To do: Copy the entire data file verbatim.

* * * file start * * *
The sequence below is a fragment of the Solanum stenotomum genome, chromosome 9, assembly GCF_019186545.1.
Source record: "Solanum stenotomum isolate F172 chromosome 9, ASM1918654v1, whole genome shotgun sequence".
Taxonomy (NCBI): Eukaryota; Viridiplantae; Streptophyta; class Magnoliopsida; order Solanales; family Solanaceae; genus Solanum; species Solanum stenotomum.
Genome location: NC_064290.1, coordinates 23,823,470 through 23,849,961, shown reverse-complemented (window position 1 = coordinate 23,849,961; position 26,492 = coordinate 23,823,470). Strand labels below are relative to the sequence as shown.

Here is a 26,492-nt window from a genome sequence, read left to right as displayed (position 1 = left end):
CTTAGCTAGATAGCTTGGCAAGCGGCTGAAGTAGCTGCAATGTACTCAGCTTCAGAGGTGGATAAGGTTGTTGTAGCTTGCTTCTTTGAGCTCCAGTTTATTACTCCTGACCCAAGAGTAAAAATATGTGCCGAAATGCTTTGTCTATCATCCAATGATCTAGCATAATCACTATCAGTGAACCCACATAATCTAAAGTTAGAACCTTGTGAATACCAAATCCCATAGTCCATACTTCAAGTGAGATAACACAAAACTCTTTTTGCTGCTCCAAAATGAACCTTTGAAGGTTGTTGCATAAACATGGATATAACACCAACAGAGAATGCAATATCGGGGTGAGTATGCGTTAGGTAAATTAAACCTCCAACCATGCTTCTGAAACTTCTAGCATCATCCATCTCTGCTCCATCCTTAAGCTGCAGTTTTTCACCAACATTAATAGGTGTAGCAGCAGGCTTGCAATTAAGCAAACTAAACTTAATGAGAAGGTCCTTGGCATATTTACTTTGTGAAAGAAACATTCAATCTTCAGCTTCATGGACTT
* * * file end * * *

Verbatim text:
The sequence below is a fragment of the Solanum stenotomum genome, chromosome 9, assembly GCF_019186545.1.
Source record: "Solanum stenotomum isolate F172 chromosome 9, ASM1918654v1, whole genome shotgun sequence".
Taxonomy (NCBI): Eukaryota; Viridiplantae; Streptophyta; class Magnoliopsida; order Solanales; family Solanaceae; genus Solanum; species Solanum stenotomum.
Genome location: NC_064290.1, coordinates 23,823,470 through 23,849,961, shown reverse-complemented (window position 1 = coordinate 23,849,961; position 26,492 = coordinate 23,823,470). Strand labels below are relative to the sequence as shown.

Here is a 26,492-nt window from a genome sequence, read left to right as displayed (position 1 = left end):
CTTAGCTAGATAGCTTGGCAAGCGGCTGAAGTAGCTGCAATGTACTCAGCTTCAGAGGTGGATAAGGTTGTTGTAGCTTGCTTCTTTGAGCTCCAGTTTATTACTCCTGACCCAAGAGTAAAAATATGTGCCGAAATGCTTTGTCTATCATCCAATGATCTAGCATAATCACTATCAGTGAACCCACATAATCTAAAGTTAGAACCTTGTGAATACCAAATCCCATAGTCCATACTTCAAGTGAGATAACACAAAACTCTTTTTGCTGCTCCAAAATGAACCTTTGAAGGTTGTTGCATAAACATGGATATAACACCAACAGAGAATGCAATATCGGGGTGAGTATGCGTTAGGTAAATTAAACCTCCAACCATGCTTCTGAAACTTCTAGCATCATCCATCTCTGCTCCATCCTTAAGCTGCAGTTTTTCACCAACATTAATAGGTGTAGCAGCAGGCTTGCAATTAAGCAAACTAAACTTAATGAGAAGGTCCTTGGCATATTTACTTTGTGAAAGAAACATTCAATCTTCAGCTTCATGGACTT